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Speaking of high growth businesses, one cannot fail to mention companies capturing the 'Make in India' opportunity. And in a recent issue of The 5 Minute WrapUp, my colleague Ankit had written about the Man vs Machine conundrum that could thwart India's manufacturing goals. It seems China is already taking the challenge head on.
To be in the reckoning with innovative nations, China has been stepping up investments towards upgrading technology in manufacturing. In fact, one such manufacturing firm in China has set up the first unmanned factory in the country. Here, the processes will be operated by computer controlled robots, unmanned transport trucks and automated warehouse equipment. The only human role will be that of the technical staff that will monitor this system through their computers. China's rising wage costs is forcing the manufacturing companies to look for more cost-effective options.. And thus investment in technologies is becoming more crucial. The intent is to push the country towards more sophisticated manufacturing processes as against labour intensive ways.
But when such robot powerhouses become a dominant part of the workforce in populated countries, it is bound to have a social impact. Higher involvement of these robotic machines can lead to wide disconnect between the workforce and jobs.
China is already facing issues in its manufacturing activity. As per an article in Mint, China's manufacturing PMI has been contracting since December 2014. The manufacturing PMI has been below 50 for six months. Sustained job cuts have been one of the prime reasons for this sector contracting.
China's Manufacturing PMI contracts below 50 in last one year
Now such signs could have more serious implications on a populous country like India, where manufacturing has been on the weaker side. If cheaper robot-manufactured Chinese goods continue to find their way into India, the Make in India dreams could see an early debacle.
While China's manufacturing activity continues to contract, if one looks at the stock market performance, in the last one year, the picture is entirely different. The Shanghai stock market index has gained around 66% in last one year. This is quite encouraging, despite the recent sharp correction. The Chinese equity markets have witnessed sharp correction in June 2015 and have remained quite volatile since then. And as per Buffett's favourite indicator, the market is now beginning to look relatively attractive. As per Fortune, China's market capitalization to GDP ratio indicates that the Chinese stocks are not overvalued. At 110% for China, the ratio looks relatively attractive when compared to 125% for the US. However, looking at the valuations in isolation would be very misleading. Foreign institutional investors looking to invest in China are hardly finding enough comfort in the underlying fundamentals. For Chinese companies both growth and profitability will be hard to come by in the next couple of months. Hence, even though the broader markets may seem attractive, those looking to invest in Chinese stocks will not be spoilt for choice.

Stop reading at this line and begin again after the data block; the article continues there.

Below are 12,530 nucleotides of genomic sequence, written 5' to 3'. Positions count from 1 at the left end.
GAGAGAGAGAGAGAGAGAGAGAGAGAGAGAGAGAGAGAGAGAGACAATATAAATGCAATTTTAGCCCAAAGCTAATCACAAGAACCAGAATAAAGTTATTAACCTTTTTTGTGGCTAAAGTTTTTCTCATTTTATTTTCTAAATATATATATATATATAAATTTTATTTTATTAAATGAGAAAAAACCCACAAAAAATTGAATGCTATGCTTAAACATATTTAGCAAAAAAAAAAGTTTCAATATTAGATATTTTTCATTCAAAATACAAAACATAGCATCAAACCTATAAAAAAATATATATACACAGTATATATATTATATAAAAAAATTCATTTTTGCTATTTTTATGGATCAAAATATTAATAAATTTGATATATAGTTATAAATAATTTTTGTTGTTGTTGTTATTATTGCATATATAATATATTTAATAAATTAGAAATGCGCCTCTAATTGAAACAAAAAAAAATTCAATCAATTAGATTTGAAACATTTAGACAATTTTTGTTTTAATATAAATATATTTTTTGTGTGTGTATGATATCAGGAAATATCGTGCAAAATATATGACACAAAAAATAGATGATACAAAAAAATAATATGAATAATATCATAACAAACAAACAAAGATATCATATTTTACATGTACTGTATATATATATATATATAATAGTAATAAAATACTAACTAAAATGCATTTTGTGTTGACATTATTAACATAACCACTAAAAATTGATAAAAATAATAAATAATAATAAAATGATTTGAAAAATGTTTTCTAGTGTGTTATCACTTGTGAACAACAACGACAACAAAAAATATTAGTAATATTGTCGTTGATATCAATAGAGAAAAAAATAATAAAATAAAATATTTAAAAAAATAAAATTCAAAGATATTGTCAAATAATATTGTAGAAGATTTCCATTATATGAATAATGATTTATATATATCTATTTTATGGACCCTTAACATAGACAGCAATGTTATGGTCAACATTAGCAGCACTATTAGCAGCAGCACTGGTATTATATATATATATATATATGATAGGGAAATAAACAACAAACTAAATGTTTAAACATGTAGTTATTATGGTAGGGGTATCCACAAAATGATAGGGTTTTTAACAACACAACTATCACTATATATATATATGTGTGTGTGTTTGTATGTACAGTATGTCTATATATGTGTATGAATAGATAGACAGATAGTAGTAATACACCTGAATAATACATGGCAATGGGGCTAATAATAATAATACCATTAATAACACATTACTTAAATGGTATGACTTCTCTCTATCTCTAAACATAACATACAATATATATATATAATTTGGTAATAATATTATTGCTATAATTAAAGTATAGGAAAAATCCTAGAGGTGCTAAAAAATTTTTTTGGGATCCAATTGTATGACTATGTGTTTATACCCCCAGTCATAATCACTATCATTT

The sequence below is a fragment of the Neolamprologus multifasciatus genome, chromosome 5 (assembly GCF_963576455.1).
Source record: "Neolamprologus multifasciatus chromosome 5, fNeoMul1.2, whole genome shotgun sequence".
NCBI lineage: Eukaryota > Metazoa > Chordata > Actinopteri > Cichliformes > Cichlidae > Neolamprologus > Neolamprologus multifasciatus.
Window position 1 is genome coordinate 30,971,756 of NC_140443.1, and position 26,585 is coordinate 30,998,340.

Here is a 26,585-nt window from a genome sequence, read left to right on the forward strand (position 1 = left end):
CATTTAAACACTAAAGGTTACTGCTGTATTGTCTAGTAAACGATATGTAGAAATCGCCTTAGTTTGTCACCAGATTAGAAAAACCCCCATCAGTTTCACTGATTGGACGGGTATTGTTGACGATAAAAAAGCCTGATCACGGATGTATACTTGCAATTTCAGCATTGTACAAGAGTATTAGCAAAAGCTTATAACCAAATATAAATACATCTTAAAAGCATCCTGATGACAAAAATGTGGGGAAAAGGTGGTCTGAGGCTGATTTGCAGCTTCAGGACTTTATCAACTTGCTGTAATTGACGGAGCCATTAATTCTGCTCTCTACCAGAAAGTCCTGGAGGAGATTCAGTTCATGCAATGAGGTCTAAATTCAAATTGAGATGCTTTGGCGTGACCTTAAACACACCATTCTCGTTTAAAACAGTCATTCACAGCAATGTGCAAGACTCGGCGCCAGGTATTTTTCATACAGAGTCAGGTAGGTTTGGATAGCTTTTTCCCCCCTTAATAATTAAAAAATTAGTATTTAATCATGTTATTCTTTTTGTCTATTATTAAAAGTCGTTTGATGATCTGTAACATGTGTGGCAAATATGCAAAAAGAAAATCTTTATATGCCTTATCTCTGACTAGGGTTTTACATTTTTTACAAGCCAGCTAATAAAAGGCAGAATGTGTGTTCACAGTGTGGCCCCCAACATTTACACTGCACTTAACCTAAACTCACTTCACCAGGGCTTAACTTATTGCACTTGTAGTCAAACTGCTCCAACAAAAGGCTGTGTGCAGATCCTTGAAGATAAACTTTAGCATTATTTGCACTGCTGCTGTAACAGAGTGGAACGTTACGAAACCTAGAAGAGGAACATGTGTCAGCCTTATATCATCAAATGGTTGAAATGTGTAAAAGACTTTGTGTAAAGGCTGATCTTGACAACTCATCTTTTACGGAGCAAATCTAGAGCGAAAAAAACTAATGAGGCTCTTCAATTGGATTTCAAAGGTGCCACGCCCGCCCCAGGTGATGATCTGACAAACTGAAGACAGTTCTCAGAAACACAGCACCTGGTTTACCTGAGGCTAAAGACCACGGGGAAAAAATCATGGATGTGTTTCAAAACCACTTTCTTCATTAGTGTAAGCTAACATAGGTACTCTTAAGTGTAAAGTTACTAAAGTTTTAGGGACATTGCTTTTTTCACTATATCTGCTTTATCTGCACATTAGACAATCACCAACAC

After opening on a strong note, the Indian stock markets have continued to climb up. At the time of writing, the BSE-Sensex was trading higher by around 379 points. Barring stocks from the power sector, buying activity was witnessed across the sectoral indices. Stocks from the realty and banking sectors were in maximum demand. Both the midcap and smallcap indices were also trading in the green, with the BSE-Midcap and BSE-Smallcap indices up by about 1.2% and 1% respectively.
"There are normally 10 filters or so that I go through when I hear an idea. The first is can I understand the business and understand the downside not just today but five to ten years from now. There have been very few times that I've lost 1% of my net worth. I might be risk averse but I am not action adverse."- Warren Buffett.
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|This edition of The 5 Minute WrapUp is authored by Tanushree Banerjee (Research Analyst) and Bhavita Nagrani (Research Analyst).